- IMU – The Daytona, unlike the 2023/24+ version of the Triumph Street Triple, does not have a native IMU (which provides more granular TC and lean-sensitive ABS on the newest Street Triples). The part that I was interested in was being able to add native lean angle output to the AiM data stream, and to be able to implement that into the AiM SmartyCam (v3) overlay. I found the GripOne IMU. GripOne is largely Diego Gubellini, a former data engineer for several MotoGP teams. This device has an accelerometer in it and natively outputs roll (lean) and pitch angle (longitudinal, meaning it will show when wheelies or stoppies occur). I couldn’t find any other way to natively output accurate pitch and roll angle data into the data stream without doing math channels in RS3 so I ordered the GripOne IMU. The kit isn’t quite as complete as what most consumers are looking for. It arrives in clamshell packaging and doesn’t include a terminated harness, though it includes one plug. The documentation is so-so and I wrote up some modifications that I suggested they implement, as well as in the coding software. I’m only using the IMU to provide direct pitch and roll angle data, however, it’s capable of a lot more than that. If you have a programmable ECU, it has provisions to be able to use it for IMU-based TC/WC and lean-angle sensitive ABS, as well as lean-sensitive lighting. The native bus speed is 1 Mbps, which caused me a great deal of headaches in trying to get it to talk on the bike’s 500 kbps bus. Gratefully GripOne built a 500 kbps firmware package that I installed and was able to get working in short order.
- I installed a Racetorx thumb brake for the rear. This thumb brake allows you to retain the stock foot-operated master cylinder along with the thumb-operated master cylinder. You can’t use both simultaneously but you can use one or the other. The installation wasn’t bad. I had room because I use the Woodcraft XL bars and moved a couple of other things slightly and there is a good range of adjustment on the thumb brake. Bleeding it is a bear, however. I’ve spent more time than I care to admit in trying to get a good bleed on it. I’ll give it another go tonight. The basic installation was pretty straightforward. I don’t love the reservoir tube so I’ll likely install a full-fledged reservoir. Since the kit eliminates the normal rear brake reservoir, I may re-use it for the thumb brake but mount it up front with a Ladybird bendable bracket. There is not any documentation included so you’ll want to search the ‘tube for a tutorial.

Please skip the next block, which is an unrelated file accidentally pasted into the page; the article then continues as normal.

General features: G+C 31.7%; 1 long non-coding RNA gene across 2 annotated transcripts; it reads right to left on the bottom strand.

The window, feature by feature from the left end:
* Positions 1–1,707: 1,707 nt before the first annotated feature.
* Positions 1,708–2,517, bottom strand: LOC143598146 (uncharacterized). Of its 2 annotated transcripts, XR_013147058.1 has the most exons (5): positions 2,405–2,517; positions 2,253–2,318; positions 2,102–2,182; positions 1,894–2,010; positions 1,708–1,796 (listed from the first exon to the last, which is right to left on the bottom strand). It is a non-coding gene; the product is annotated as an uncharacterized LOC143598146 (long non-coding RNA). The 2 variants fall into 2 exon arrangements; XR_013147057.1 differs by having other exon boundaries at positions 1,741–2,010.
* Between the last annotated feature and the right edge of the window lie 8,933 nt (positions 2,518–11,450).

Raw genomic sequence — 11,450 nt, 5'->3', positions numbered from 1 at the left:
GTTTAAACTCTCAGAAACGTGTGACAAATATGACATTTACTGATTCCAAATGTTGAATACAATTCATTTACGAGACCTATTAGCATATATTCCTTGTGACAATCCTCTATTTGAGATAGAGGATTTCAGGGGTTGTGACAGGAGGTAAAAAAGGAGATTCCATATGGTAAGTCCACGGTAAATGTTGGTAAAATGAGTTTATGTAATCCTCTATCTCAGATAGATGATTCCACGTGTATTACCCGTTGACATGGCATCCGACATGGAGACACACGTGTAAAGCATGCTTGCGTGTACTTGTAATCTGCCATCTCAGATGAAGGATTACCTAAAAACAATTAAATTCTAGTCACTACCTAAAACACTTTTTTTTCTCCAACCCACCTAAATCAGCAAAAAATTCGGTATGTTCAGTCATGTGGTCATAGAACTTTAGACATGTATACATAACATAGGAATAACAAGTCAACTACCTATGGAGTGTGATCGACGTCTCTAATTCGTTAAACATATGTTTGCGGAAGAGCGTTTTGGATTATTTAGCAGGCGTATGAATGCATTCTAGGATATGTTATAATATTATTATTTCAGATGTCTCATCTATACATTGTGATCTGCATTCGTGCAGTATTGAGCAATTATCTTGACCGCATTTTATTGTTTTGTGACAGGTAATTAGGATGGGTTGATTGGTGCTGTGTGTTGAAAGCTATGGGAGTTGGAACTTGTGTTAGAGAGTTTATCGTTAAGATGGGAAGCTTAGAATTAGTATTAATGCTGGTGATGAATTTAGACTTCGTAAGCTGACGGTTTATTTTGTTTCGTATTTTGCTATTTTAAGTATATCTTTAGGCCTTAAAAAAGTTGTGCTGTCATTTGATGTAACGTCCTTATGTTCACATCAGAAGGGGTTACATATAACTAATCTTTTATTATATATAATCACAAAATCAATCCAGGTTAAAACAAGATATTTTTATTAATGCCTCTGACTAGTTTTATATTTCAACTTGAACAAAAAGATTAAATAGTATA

- In an effort to reduce the brake fade I get on faster laps at hard-braking tracks, I had the stock caliper pistons replaced with Braketech ventilated stainless steel pistons. If this doesn’t sort out the brake fade, I’ll look into adding brake ducts like I did on the Tuono V4. There isn’t an OEM Triumph option but I found a company that makes some that look interesting: Strauss makes some that look pretty good. The step past that is the Castrol magic (and insanely expensive) brake fluid and beyond that, a 320mm brake rotor kit with thicker rotors. This would add weight and is big money but brake fade kind of bites.
- ABS-bypass (front, rear was done last year) – Since there aren’t any bike-specific kits from any major brake line vendors available, I took measurements and ordered parts from Venhill USA (Austin, TX). Unlike most of the vendors who make braided lines, Venhill has user-installed components to attach hoses to fittings. It’s kind of slick and allows you or your installer to dry-fit the lines with the connects slightly loose to get all of your angles lined up before tightening everything down and filling the lines with brake fluid. Shipping was fairly quick once the parts were in stock and the quality of the parts is really nice. The only thing that I didn’t think about ahead of time is the fact that there are a lot more unions that could potentially work their way loose but I think that’s fairly unlikely as long as you make sure everything is torqued appropriately.
- Ohlins TTX GP shock – the Daytona came with a TTX GP shock but apparently if you order direct from Ohlins, it’s a newer version (think v2.0) and it includes ride height adjustment, the newer style rebound and compression knobs, as well as a hydraulic preload adjuster.
- Motoholders rear subframe – the original subframe is a subframe, not very exciting in its own right but functional. The new subframe saves a couple pounds and it’s easier to access items within the subframe, such as the USB lead for the data logger.
|Swivel Joint 90 degree 1/8th
|T-fitting to caliper lines
|M10 45° banjo
|Caliper line to caliper
|M10 straight banjo
|375mm LINE WITH 1/8 BSP SWIVEL NUTS
|T to calipers
|475mm LINE WITH 1/8 BSP SWIVEL NUTS
|Master cylinder to the T fitting
|1/8th BSP ‘T’ PIECE – M6 MOUNTING HOLE
|Grub plugs, M10x1.0 (coarse)
|Blocking off ABS pump lines; AF1 sourced
|Aluminum washers, M10 x 1.0 thick
|Copper can be used